Practicalities

I was not designed to be overly practical. It doesn’t much suit me. Given a choice between changing a light bulb or ruminating on something vague, I would rather ruminate.

This week all sorts of things have drifted through my head. This is far from a complete list but it includes:

  • Does the Buddhist ideal of being free from all wanting just make people impossible pains up the arse?
  • Can we ever truly discern motives, and even if we could, does it matter?
  • What is the definition of “creepy”?

Oh, and a whole bunch of stuff on cheating, incentives, altruism etc, some of which arose from my memory of the contents of Freakonomics by Steven Levitt. I would love to ramble on about this stuff right here right now but I cannot because it is all so vague and ill-formed in my head, and would likely make no sense. This week I have been neck-deep in practicality. Sometimes, this is necessary.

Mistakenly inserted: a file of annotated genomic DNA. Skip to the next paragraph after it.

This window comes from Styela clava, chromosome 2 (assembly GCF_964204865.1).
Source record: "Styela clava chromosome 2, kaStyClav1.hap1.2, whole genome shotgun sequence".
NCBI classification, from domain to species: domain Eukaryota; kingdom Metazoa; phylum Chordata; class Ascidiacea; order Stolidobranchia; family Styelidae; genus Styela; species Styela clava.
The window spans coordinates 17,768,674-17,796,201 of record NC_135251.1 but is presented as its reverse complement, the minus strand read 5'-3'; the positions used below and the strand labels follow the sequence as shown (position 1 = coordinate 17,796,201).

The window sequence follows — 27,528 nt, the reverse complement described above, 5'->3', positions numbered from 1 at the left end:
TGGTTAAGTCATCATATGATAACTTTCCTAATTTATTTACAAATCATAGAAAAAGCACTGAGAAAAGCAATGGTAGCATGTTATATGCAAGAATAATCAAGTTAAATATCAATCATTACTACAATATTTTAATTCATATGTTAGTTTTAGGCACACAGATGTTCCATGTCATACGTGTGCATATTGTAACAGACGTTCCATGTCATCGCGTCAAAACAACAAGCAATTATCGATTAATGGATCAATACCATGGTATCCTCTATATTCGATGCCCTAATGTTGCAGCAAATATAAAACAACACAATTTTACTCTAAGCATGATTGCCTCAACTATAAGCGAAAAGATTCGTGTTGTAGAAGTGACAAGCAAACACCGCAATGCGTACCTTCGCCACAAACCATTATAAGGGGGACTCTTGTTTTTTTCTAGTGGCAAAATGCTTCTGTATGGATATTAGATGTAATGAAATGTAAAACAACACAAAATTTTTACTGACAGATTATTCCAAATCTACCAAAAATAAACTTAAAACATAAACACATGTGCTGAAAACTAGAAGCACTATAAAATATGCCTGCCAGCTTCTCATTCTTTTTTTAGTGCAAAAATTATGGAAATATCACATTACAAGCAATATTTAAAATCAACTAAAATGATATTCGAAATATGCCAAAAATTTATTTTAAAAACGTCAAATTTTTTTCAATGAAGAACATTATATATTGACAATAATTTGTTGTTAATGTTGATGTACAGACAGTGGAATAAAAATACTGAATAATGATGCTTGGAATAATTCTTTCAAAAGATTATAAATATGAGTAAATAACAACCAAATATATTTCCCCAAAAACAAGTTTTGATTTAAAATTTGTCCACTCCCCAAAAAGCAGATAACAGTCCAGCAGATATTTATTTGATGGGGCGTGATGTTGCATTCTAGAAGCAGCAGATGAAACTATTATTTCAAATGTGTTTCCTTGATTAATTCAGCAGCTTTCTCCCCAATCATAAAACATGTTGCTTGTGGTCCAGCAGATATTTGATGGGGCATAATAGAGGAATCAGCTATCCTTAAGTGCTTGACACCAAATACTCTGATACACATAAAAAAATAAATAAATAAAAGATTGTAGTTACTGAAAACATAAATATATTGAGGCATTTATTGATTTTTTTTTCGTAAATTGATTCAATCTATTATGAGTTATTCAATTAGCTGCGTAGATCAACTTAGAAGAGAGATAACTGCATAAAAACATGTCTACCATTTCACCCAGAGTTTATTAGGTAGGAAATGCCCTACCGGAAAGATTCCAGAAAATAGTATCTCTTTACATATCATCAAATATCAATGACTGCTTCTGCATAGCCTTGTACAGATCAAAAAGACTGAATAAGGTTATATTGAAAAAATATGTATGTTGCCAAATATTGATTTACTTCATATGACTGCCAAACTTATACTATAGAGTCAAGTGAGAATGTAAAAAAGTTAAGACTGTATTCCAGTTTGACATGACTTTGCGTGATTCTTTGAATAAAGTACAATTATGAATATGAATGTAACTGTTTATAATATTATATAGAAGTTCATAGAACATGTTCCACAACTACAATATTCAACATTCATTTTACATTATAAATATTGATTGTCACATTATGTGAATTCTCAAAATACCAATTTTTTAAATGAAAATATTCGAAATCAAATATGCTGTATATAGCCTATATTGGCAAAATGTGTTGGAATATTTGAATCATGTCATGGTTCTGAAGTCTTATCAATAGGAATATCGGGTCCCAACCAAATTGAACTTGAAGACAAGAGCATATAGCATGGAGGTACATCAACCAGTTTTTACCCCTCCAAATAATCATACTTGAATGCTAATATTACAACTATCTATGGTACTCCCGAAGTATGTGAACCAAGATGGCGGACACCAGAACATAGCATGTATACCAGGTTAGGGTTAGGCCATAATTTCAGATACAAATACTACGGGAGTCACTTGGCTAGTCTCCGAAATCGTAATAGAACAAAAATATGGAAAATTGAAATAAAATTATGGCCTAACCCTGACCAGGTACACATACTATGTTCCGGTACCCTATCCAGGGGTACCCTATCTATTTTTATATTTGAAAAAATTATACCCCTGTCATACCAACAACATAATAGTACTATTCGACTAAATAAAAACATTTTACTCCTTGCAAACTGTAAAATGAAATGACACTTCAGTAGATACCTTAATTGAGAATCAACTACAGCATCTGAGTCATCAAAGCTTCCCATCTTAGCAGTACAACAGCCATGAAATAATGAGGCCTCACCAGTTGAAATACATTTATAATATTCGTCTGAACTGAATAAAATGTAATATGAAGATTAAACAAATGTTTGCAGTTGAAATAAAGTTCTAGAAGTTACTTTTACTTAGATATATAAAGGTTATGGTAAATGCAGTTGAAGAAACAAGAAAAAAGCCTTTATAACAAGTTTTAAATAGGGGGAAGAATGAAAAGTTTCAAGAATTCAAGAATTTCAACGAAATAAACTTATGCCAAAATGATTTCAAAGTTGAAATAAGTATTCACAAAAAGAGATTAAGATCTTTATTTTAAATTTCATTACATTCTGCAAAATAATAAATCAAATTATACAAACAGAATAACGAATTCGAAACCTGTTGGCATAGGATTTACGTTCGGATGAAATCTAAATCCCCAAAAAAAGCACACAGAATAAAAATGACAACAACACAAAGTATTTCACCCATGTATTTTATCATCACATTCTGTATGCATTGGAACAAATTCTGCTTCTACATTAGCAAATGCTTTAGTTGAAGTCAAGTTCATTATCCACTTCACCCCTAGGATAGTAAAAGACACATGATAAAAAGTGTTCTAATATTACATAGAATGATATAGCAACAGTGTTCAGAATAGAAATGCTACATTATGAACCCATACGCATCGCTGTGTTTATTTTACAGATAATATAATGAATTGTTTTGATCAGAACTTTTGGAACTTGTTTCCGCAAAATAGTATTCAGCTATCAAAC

I can do practical. It just makes me uneasy. It’s a lot more comfortable speculating on the follies of our brief lives.

But no, my 16 year old son is now suddenly  living here and practicality has seized me by the short and curlies. Today I asked him to cook dinner. He said he could not because he had never done that before. I said he damn well could and I would show him how. He (although he doesn’t know this yet) will now be cooking dinner with my supervision every single day until such time that he can figure out what we are going to have, make sure we have the necessary components, and produce it unaided at any stage of the process.

If there is one practical thing I can do insanely well, it is cook. And he is going to learn this skill if it kills me. It might do, in fact, and perhaps I should pre-stock on dysentery medication.

Tomorrow I am going to teach him how to make bread. He will complain bitterly because a) you can just buy it at the shop and b) it will not come out of the oven pre-sliced. He will say there is no point. I will ignore his protestations. At some point I will be introducing him to the washing machine. It is his friend. Without it, he will run out of clothes to wear.

I am thankful for my ex-sister-in-law. She confirmed for me that that this practical life-skills approach had worked wonders with the two proto-Vaughans she bore, and that I was probably on the right track with this one.

The ruminations will just have to go on hold for a bit until we have reached an even keel.

 

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